Breadbasket faces worm threat

May 04, 2017
A leaf of scallion being eaten by the beet armyworm and the eggs being left behind.

A significant increase in the population of the beet armyworm has been reported by the Rural Agricultural Development Authority (RADA). The agriculture ministry yesterday said that within 1-3 days there will be a massive hatching of young worms in the fields.

Already, the beet armyworm has reached St. Elizabeth where 50 acres have been affected. To mitigate against further damage, a team from RADA is now conducting a series of training sessions to teach the farmers how to deal with the worms. Farmers in South St. Elizabeth and South Manchester have been warned to get ready to take on the invasive species.

"We have to get the information out to the farmers quickly. To really control the pest now, we have to plough the land so that the birds can come in and eat the worms; then after the soil is rested, the farmers will have to do some crop rotation," Minister without Portfolio in the agriculture ministry, J.C. Hutchinson said.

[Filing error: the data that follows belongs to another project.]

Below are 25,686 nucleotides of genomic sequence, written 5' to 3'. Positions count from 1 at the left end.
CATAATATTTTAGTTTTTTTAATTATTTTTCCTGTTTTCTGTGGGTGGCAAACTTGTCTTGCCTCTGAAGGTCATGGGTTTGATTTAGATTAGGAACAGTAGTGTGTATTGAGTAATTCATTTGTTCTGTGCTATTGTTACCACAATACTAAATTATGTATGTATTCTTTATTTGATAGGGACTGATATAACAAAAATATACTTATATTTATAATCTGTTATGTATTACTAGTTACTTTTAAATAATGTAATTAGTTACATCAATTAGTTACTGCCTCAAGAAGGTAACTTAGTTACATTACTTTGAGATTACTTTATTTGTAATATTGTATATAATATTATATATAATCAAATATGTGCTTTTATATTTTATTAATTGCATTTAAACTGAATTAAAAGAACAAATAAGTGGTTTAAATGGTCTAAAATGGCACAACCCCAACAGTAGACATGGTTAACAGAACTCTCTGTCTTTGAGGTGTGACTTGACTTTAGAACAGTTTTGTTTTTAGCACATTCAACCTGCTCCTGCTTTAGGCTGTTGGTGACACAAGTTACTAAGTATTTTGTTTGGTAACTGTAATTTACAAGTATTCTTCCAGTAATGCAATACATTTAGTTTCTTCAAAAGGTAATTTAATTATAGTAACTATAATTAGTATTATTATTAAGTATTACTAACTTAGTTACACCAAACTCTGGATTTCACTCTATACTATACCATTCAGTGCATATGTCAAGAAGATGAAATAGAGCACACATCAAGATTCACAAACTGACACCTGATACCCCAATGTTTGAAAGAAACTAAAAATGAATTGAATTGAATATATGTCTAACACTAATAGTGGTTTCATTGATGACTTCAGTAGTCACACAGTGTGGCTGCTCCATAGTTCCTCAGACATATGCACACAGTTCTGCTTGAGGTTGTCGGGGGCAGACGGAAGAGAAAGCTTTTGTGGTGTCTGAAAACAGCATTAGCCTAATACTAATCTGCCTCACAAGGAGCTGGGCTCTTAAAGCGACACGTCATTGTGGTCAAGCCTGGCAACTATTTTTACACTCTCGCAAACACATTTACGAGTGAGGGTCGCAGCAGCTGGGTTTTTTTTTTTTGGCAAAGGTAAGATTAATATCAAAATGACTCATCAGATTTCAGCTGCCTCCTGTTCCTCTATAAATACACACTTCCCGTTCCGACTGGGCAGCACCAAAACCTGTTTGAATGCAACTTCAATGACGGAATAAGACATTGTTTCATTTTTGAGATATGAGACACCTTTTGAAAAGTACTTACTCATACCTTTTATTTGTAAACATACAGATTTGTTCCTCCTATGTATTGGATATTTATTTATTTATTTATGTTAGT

The beet armyworm eats the leaves, stems and flowers of the plants, causing them to wither and die.

 

Farmers are advised to by apply the following strategies:

 

•Intensify the monitoring of scallion, onion and other crops at least twice per week or every three days for the early detection of the egg sacs mostly seen at the tip of leaves

• Spray crop with approved insecticides at egg hatching, when worms are very young and before they move inside the leaf.

• Dig one-foot deep trenches around the field can be an effective method in preventing migration of mature worms from field to field.

• Refrain from leaving mature scallion in the field harvest all mature scallion leaving this in the field will provide more food for the beet armyworm

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